Congressman Tim Bishop (D- Southampton) Tuesday announced the introduction of “Save, don’t sell Plum Island,” a bill designed to overturn the 2008 congressional mandate for the federal government to sell the island, for decades the home of an animal disease research laboratory, at public auction.
The bipartisan legislation would help prevent non-research development on the 840-acre island, preserving what Mr. Bishop called a biodiversity “treasure.”
The federal General Services Administration recently released an environmental impact statement supporting construction of up to 500 dwellings on the island, which in addition to animal disease center is home to an abandoned military installation.
The congressman was joined at a morning press conference on the beach in Orient by state Senator Kenneth LaValle (R-Port Jefferson), Southold Supervisor Scott Russell and representatives of several environmental groups, including the Group for the East End, the Nature Conservancy and Citizens Campaign for the Environment.
Connecticut Democratic Congressmen Joe Courtney and Rep. Michael Grimm, a Staten Island Republican, have signed on as cosponsors. Companion legislation is expected to be introduced in the Senate by Democrat Richard Blumenthal.
Its purpose is to reverse the 2008 bill requiring the island’s sale to help finance a new $1.2 billion animal disease research center in Manhattan, Kan.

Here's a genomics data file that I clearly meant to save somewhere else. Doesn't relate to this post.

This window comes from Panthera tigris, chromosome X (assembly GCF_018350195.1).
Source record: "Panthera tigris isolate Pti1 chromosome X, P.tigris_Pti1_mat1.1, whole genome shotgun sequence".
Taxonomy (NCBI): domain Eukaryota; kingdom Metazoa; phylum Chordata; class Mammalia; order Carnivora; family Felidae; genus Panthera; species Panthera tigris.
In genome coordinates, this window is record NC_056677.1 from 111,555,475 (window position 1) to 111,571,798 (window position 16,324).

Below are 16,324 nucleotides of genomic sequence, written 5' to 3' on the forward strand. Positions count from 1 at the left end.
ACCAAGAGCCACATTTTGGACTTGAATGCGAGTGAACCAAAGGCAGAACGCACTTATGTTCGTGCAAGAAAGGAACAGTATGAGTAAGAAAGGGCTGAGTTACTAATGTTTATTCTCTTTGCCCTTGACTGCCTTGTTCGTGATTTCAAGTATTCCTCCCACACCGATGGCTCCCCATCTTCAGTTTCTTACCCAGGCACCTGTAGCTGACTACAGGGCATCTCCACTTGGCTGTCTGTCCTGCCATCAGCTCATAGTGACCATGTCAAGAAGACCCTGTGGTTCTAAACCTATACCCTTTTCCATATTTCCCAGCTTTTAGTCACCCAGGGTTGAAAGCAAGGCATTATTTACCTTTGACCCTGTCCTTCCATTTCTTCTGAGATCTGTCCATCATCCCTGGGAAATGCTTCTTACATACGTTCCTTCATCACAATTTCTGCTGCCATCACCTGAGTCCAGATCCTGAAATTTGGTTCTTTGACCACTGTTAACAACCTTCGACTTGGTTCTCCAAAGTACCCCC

Mr. Bishop’s bill contends cleanup costs from past island activities, including the operation of Fort Terry, a WWI-era Army base, coupled with Southold’s pending island zoning prohibiting new development, would dramatically reduce the island’s commercial value.
Mr. Bishop said the Kansas research facility would “duplicate many of the research functions currently served well by other research facilities, including Plum Island,” and would be unaffordable given the nation’s budget constraints.
According to Mr. Bishop’s bill, the Plum Island facility has been well maintained.
He added that more than $23 million in federal funds have been invested in laboratory upgrades since January 2012, with additional significant expenditures likely in the future.
“If the federal government did not already own Plum Island, it would be seeking to purchase it for conservation,” Mr. Bishop said.